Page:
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Hillary Clinton

Conservative Talking Heads Love Coal Miners—Until They Go on Strike

By Jacob Morrison - Jacobin and Labor Notes[1], May 17, 2021

A supposed defense of coal miners, their families, their way of life, and their culture has been front and center of the Republican agenda ever since the push for decarbonization began. It was a key part of the Right’s pushback against Obama and his “war on coal.” Hillary Clinton faced tremendous pushback for her awful statement on the 2016 campaign trail that she was going to “put a lot of coal miners out of business.”[1] In contrast, Trump said, “we’re going to put these coal miners back to work,” even bizarrely donning a hard hat in coal country at one point.

Many leftists have long argued that this faux-populist rhetoric was empty. Of course this advocacy ostensibly on behalf of coal miners was really only ever meant to help coal bosses.

Miners Walk Out

The last seven weeks confirms it: Republicans’ rhetoric is all a ruse. Why? Because since April 1, eleven hundred coal miners at Warrior Met coal mine have been on strike — first over unfair labor practices, then for a fair contract.

These miners have sacrificed for the company to bring it into solvency following a bankruptcy in 2015, when they accepted a contract with major concessions including a $6/hour pay cut, frequent seven-day workweeks, a loss of their guaranteed paid lunch break, and overtime compensation. They did their part, and now the company is solvent. In fact, two of the last five years saw record-breaking coal production, and the company’s CEO now has a record-breaking annual compensation of $4 million. But Warrior Met Coal did not hold up their end of the bargain.

First, they negotiated in such bad faith without any concrete proposals that workers were forced to go on an unfair labor practices strike. This forced the company to the table, but with an offer that workers found insulting, including up to $1.50/hour raise over five years.

The workers rejected this offer overwhelmingly, with an overwhelming majority of the miners voting against its ratification and opting to continue the strike.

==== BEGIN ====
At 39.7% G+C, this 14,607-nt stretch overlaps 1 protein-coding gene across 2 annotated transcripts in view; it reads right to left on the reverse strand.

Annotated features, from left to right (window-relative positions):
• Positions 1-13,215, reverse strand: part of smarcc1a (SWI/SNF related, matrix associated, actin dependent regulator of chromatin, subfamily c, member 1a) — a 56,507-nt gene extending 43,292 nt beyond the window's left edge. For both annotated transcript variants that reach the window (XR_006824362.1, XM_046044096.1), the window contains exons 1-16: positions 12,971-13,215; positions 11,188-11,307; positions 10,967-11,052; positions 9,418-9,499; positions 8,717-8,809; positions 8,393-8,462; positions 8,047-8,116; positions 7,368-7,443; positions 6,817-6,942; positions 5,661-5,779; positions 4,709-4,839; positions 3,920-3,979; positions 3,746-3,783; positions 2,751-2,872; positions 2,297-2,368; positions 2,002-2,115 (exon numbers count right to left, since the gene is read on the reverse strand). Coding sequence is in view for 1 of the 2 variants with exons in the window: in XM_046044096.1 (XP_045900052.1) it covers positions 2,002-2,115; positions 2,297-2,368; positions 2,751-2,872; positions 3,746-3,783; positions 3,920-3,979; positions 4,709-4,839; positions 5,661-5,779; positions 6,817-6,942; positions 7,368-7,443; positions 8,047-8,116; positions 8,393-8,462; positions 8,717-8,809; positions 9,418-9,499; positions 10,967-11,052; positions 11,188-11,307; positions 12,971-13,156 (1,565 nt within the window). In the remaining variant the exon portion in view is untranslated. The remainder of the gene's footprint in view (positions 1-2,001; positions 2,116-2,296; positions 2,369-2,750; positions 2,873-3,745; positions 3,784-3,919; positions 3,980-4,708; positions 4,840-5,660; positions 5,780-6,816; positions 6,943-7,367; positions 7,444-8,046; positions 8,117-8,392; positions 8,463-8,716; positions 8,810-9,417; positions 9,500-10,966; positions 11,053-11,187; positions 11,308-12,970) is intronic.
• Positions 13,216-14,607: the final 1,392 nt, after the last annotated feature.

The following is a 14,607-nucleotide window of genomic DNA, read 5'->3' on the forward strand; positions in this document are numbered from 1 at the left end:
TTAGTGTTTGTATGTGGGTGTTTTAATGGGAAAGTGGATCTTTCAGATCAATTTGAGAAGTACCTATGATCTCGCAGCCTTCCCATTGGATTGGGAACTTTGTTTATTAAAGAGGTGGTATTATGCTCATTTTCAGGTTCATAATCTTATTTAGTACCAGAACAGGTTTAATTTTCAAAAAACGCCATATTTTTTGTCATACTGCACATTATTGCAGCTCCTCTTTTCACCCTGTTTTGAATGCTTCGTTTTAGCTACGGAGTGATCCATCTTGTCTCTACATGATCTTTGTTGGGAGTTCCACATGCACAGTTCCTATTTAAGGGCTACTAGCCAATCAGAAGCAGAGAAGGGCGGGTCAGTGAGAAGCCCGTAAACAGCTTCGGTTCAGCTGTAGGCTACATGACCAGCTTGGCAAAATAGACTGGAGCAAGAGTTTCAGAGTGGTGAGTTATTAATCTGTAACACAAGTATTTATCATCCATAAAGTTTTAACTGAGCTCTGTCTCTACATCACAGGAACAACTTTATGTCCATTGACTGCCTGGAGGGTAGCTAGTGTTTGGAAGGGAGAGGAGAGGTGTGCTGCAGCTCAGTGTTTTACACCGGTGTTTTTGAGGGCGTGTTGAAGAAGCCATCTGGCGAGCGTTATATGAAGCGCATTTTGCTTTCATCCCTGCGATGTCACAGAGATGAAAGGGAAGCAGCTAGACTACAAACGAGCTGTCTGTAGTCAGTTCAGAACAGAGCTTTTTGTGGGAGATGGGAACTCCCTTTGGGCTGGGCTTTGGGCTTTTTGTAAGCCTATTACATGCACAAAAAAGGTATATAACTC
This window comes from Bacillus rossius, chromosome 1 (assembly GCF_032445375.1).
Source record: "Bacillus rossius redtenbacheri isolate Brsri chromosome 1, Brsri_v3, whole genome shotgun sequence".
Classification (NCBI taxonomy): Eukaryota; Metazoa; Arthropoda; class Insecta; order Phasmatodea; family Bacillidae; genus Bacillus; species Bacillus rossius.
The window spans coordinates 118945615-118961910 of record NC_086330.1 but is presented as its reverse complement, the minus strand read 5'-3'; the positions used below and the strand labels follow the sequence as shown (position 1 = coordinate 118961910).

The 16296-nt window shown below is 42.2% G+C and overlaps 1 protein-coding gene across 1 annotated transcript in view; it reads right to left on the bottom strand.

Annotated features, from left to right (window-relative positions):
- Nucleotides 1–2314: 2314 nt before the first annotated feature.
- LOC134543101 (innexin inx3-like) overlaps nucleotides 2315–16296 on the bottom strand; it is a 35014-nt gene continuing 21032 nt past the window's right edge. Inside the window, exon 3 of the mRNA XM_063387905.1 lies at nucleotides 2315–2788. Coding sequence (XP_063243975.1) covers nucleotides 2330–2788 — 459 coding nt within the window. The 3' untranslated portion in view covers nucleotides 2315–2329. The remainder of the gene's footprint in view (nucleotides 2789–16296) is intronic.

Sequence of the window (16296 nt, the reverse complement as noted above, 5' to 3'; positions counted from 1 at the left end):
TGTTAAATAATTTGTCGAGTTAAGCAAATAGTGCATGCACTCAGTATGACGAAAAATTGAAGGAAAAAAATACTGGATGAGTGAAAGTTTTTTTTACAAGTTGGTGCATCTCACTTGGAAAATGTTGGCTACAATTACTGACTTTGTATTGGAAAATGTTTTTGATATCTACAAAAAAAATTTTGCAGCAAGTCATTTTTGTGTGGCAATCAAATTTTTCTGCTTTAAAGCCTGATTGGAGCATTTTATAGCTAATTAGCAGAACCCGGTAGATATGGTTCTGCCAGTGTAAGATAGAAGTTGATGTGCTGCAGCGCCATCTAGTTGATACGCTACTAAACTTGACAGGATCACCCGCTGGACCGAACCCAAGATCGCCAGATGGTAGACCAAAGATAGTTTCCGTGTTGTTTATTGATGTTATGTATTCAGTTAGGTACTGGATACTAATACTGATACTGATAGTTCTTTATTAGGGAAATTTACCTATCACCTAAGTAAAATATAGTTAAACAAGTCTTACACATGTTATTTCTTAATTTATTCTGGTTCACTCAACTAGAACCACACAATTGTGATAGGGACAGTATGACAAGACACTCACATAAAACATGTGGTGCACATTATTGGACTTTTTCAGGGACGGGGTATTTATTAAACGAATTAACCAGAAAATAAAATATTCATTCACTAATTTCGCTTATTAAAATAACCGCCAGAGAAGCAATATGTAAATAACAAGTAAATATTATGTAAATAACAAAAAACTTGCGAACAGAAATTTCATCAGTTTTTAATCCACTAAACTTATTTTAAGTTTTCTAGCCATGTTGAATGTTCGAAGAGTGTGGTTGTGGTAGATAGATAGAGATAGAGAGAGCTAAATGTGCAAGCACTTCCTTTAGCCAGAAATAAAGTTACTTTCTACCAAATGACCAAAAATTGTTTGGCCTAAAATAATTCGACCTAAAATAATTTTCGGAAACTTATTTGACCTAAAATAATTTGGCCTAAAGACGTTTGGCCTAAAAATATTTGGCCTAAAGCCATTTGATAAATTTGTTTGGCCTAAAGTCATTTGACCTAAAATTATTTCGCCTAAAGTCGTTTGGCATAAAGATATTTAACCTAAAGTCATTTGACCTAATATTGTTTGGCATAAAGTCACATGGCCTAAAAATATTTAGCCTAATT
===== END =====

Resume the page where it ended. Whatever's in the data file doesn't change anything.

To add insult to injury, while they were on strike, the company filed a complaint against the workers in an attempt to suppress their speech by limiting their ability to picket. The courts, as they have so often throughout American labor history, gladly cooperated, first limiting picket lines to six people per entrance, and then allowing the union a whole ten people per entrance. All the while, the miners have faced intimidation from the cops, who falsely tell them they are not allowed to walk on their picket lines. Meanwhile, the company buses in scabs to undercut them.

Clean energy: The challenge of achieving a ‘just transition’ for workers

By Sophie Yeo - Carbon Brief, January 4, 2017

Tackling climate change is good for the economy, good for business and good for people. This is the narrative often pushed out by campaigners, researchers and governments around the world.

But while measures to curb emissions and reduce the impacts of rising temperatures will be good for the many, the few who work in industries affected by climate policies risk losing their livelihoods as the economy leans increasingly upon renewable energy.

Around the world, there is a growing movement demanding a “just transition” for the workforce, so that workers are not left in the cold as fossil fuels become consigned to the past.

Peabody and the Navajo tribe

Arizona’s Navajo tribe is one example of a community already fighting for a just transition. This Native American group signed a lease in 1964 allowing Peabody Energy, America’s largest coal company, to mine for coal on reservation lands. Now, 50 years later, many are battling against the impacts of this deal.